In anticipation of his upcoming presentation in Thunder Bay, the InfoSuperior Team caught up with Dr. Mark McMaster to give us a preview of his talk on “Fish Tumours and Other Deformities.” Click on the play button below to listen to the full interview.
Everyone is welcome to come see Dr. McMaster present on June 1st. The meeting will be held at Richardson International Grain Terminal at 303 Shipyard Drive, Thunder Bay, ON. The meeting will be held from 7-9pm, is free to attend, and light refreshments will be served. For more info, check our ‘Meetings’ page here.
Chatting with us from his office at the Canadian Centre for Inland Waters in Burlington, ON, McMaster told InfoSuperior’s Jim Bailey that while he is more of a fish reproductive toxicologist than a tumour expert, he has done a lot of research on the subject in the last decade. As part of his role at Environment and Climate Change Canada, and with funding through the Great Lakes Action Plan, McMaster and Dr. Paul Baumann evaluated tumour levels present in white sucker fish in Thunder Bay in 2007. Fish tumours were one of the initial impairments which led to Thunder Bay being listed as an area of concern in 1987.
What McMaster and Baumann found in 2007 was that tumour levels were low, but the fish being examined were very young. Baumann’s recommendation was to re-evaluate again in a few years, repeating the sample research after the fish had time to mature. McMaster returned in 2013 to do so, and it is these findings that he’ll be presenting June 1st at Richardson International Grain Terminal.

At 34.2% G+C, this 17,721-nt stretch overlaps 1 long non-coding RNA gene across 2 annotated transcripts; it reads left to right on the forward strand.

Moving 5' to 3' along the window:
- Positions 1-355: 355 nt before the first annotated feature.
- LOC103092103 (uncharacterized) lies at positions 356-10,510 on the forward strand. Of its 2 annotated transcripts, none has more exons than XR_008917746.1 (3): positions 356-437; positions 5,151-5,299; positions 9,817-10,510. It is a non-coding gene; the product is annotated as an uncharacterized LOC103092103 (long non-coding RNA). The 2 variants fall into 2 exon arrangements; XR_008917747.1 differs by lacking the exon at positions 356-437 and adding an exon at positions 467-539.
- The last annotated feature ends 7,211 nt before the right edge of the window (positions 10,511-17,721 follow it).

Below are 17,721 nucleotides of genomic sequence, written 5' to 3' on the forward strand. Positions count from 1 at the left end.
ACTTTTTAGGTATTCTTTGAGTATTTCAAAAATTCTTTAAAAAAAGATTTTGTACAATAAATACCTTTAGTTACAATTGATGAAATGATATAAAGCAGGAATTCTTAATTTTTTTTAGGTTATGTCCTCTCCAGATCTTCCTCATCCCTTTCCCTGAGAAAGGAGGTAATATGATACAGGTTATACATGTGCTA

To do the research, McMaster says he collects samples of species that are exposed to contaminated sediments. In the lower Great Lakes, brown bullhead are used for the sample. In Superior, samples of white sucker fish are collected, which are bottom-feeding. Since tumour levels are generally pretty low, McMaster says he needs a large sample size – about 100 fish from each area.
In August 2013, McMaster carried out his research and collected 100 white suckers from the Thunder Bay area. With preserved liver tissue from the sample, preliminary analysis was done at the Canadian Centre for Inland Waters, and then contracted out to a fish pathologist from the Ministry of Agriculture in British Columbia to do final assessment for tumours.
McMaster has worked across the Great Lakes and studied fish health in all Canadian areas of concern. He’s now doing research in the Athabasca River to monitor the effects of oil sands on fish.
Having done research in Terrace Bay for his masters and PhD degrees, McMaster says he has fond memories and good friends from the North Shore of Superior and he retains a keen interest in the area. It’s “by far a favourite” site for him to work at, and he looks forward to returning to present on June 1st.